Wild Geese Migration
The New York Times has an article about the ‘wild geese’ phenomenon, a term that is being used in South Korea to describe families that are living separately, sometimes for years, to school their children in English-speaking countries like New Zealand and the USA.
Eagles and Penguins
The mothers and children live overseas while the ‘eagle fathers’ stay in South Korea and fly over for a visit once or twice a year. Those fathers without the resources to fly are part of a growing social problem called ‘penguin fathers’.
Geese Flocking to Kiwiland
The migration is driven by the dissatisfaction with South Korea’s rigid education system and a desire to give their children an English-speaking advantage. More than 40,000 South Korean children are living outside of South Korea with their mothers in this new era of globalised education. New Zealand is being viewed as a cheaper option than the USA which is an important factor when two homes have to be maintained.
Good Korea Move?
Many mothers are being criticized for breaking up the nest due to their obsession with their children’s education. Many say that they are modern-day successors to one of the famous mothers in East Asia: the mother of Mencius, the fourth century Chinese Confucian philosopher. In this well known story in Korea, as well as China and Japan, the mother of Mencius moved to three neighbourhoods before finding the environment that was most favourable to her son’s education.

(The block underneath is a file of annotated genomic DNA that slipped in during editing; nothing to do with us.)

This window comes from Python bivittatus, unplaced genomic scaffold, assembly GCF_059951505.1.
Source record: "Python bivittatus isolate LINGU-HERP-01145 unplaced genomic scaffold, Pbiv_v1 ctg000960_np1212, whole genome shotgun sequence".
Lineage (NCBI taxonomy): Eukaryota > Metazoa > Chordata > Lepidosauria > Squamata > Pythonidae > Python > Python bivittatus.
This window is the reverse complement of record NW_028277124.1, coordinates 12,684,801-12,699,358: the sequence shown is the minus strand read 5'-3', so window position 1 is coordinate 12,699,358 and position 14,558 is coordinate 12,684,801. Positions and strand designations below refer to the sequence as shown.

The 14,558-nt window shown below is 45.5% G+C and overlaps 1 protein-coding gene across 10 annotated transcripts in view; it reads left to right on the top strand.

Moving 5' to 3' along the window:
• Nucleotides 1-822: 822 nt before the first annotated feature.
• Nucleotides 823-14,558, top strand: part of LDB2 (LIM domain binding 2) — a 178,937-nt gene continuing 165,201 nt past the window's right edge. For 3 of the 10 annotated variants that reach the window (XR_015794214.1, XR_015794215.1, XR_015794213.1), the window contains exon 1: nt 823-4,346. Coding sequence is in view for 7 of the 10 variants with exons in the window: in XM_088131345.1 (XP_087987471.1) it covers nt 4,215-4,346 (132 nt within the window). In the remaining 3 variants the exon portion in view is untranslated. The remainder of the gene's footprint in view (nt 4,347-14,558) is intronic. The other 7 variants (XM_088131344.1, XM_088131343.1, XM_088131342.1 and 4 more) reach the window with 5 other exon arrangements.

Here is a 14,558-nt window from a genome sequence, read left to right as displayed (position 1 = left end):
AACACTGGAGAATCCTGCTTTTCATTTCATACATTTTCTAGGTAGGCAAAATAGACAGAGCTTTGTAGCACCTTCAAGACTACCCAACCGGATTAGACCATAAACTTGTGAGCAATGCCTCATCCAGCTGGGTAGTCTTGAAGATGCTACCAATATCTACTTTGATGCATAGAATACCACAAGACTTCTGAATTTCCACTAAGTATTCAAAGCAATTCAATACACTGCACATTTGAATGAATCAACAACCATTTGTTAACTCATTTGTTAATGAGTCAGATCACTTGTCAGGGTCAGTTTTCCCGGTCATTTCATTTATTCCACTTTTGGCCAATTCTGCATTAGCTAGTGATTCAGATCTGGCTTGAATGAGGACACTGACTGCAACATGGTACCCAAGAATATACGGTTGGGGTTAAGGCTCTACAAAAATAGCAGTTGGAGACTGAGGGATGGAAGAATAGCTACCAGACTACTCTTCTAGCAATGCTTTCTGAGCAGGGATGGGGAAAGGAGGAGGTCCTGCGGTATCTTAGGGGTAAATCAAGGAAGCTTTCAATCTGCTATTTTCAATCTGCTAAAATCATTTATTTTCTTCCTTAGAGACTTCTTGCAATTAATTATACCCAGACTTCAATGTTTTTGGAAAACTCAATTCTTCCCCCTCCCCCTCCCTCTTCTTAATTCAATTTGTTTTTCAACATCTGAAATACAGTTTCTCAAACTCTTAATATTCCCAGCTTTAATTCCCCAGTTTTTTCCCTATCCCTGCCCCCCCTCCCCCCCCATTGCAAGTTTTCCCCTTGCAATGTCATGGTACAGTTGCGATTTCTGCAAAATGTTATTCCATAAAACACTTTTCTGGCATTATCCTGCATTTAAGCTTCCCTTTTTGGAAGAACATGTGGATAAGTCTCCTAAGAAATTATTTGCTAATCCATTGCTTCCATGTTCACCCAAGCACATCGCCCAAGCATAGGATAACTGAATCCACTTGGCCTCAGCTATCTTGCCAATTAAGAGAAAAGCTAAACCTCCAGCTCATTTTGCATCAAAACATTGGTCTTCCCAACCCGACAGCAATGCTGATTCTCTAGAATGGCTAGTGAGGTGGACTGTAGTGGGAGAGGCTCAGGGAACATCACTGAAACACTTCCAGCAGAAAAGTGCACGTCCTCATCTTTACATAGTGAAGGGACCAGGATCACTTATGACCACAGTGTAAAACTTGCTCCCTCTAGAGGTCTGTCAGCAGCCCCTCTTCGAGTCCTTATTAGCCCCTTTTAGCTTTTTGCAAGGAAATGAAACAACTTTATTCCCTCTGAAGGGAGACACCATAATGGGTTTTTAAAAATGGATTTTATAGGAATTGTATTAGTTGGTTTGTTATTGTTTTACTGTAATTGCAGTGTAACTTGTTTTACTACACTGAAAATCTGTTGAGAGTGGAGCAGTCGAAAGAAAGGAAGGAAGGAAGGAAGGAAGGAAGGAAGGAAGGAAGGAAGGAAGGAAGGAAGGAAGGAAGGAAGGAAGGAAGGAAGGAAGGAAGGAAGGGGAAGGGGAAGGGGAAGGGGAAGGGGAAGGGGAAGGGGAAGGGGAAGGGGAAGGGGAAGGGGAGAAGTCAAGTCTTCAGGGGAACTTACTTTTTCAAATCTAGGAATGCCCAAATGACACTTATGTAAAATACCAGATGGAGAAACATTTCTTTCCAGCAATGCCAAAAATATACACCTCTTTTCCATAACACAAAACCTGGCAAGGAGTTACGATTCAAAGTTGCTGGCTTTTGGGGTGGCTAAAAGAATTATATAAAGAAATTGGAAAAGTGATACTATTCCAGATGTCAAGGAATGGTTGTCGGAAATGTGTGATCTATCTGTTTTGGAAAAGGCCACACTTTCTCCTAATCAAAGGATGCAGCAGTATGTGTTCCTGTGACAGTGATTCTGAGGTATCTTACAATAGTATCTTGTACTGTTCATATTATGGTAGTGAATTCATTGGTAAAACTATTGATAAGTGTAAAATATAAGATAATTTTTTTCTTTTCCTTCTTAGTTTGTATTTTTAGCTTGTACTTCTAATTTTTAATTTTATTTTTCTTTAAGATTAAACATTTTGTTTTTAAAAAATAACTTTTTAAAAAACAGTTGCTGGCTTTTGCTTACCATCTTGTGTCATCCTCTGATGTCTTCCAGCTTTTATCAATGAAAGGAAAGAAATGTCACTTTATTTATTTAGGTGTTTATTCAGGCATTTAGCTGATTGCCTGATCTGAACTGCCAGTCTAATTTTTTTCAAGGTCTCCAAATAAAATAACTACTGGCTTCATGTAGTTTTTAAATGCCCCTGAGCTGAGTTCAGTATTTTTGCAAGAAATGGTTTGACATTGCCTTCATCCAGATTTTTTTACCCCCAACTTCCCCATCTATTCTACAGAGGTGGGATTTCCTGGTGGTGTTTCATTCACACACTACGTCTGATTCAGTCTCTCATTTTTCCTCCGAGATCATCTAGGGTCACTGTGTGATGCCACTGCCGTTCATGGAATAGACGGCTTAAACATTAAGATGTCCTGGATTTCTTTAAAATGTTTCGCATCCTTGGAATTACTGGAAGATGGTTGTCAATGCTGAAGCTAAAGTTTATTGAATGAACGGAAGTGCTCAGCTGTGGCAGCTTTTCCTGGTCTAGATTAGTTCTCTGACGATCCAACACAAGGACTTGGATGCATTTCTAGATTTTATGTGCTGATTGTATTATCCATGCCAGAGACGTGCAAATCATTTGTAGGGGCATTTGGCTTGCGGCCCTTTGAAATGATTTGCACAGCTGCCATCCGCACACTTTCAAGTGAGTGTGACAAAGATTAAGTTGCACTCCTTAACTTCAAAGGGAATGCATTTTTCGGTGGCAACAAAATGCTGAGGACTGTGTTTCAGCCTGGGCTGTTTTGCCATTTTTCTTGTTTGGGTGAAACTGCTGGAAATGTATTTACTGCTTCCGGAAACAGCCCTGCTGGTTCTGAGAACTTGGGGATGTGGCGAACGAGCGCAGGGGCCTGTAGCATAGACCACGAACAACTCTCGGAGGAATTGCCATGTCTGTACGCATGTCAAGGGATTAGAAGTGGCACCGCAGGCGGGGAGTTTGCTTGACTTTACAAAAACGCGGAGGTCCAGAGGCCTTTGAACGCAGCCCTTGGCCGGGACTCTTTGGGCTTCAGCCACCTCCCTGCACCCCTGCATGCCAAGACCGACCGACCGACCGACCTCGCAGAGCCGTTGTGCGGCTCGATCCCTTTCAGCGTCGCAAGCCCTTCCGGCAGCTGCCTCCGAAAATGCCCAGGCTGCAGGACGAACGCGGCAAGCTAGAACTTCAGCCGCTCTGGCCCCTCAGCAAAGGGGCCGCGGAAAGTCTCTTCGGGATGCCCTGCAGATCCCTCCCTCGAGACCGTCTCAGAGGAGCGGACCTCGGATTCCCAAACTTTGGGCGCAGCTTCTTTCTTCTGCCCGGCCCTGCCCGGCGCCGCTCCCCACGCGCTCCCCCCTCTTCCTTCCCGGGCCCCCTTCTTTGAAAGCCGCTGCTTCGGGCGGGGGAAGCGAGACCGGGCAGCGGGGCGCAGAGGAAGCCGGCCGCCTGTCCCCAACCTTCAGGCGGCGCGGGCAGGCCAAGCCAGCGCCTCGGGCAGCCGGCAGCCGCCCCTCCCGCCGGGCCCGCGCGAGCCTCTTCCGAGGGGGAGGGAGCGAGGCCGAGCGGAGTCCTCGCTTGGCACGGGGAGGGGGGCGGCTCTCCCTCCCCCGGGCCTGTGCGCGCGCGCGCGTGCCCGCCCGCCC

Turning the gaze to theological education, there are many ‘wild theological geese’ who have left families for months and years for another country to learn and get qualified. This is happening still and in countries like China it is impressive to see mothers and fathers leaving their spouses and their children for a half or an entire semester, in order to undertake theological training. Such is the desire for theological study and the sacrifices people are willing to make.
To read the entire ‘wild geese’ story: Norimitsu Onishi, For English Studies, Koreans say Goodbye to Dad, New York Times, 8 June 2008.
Image: Ellin Kim, 11, studying in her bedroom in Auckland. She sees her father, an ophthalmologist in South Korea, only a couple of times a year. (Photo courtesy of New York Times)
Dr. Geoff Pound
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